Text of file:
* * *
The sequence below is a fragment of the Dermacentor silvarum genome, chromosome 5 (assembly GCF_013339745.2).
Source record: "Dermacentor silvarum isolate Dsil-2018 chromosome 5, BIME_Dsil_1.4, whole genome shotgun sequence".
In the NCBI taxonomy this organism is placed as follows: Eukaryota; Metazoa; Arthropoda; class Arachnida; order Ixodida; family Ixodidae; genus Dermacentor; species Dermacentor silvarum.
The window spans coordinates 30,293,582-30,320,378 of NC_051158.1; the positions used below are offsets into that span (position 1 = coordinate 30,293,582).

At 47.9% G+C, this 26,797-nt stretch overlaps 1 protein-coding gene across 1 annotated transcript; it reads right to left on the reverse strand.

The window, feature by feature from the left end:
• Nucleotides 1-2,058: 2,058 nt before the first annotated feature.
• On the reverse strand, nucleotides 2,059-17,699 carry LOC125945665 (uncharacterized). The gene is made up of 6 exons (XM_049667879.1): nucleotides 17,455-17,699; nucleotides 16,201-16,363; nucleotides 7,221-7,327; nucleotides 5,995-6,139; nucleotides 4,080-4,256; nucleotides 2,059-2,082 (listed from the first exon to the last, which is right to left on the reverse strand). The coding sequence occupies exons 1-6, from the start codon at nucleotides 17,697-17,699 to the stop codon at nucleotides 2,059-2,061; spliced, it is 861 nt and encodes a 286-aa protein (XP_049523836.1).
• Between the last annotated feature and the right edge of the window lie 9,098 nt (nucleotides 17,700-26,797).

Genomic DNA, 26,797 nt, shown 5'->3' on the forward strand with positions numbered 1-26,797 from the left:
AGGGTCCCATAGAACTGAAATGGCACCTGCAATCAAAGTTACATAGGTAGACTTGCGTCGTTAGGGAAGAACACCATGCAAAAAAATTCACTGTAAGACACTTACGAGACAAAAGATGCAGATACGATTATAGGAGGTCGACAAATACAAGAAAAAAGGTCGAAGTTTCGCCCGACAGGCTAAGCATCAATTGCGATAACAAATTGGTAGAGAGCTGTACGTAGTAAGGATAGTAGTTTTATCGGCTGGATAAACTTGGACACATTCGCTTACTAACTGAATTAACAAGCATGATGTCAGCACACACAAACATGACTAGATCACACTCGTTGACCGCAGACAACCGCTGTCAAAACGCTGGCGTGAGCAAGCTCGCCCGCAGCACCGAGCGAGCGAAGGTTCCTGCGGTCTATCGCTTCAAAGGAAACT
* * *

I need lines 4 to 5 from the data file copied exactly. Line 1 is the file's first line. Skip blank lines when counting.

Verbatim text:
The window spans coordinates 30,293,582-30,320,378 of NC_051158.1; the positions used below are offsets into that span (position 1 = coordinate 30,293,582).

At 47.9% G+C, this 26,797-nt stretch overlaps 1 protein-coding gene across 1 annotated transcript; it reads right to left on the reverse strand.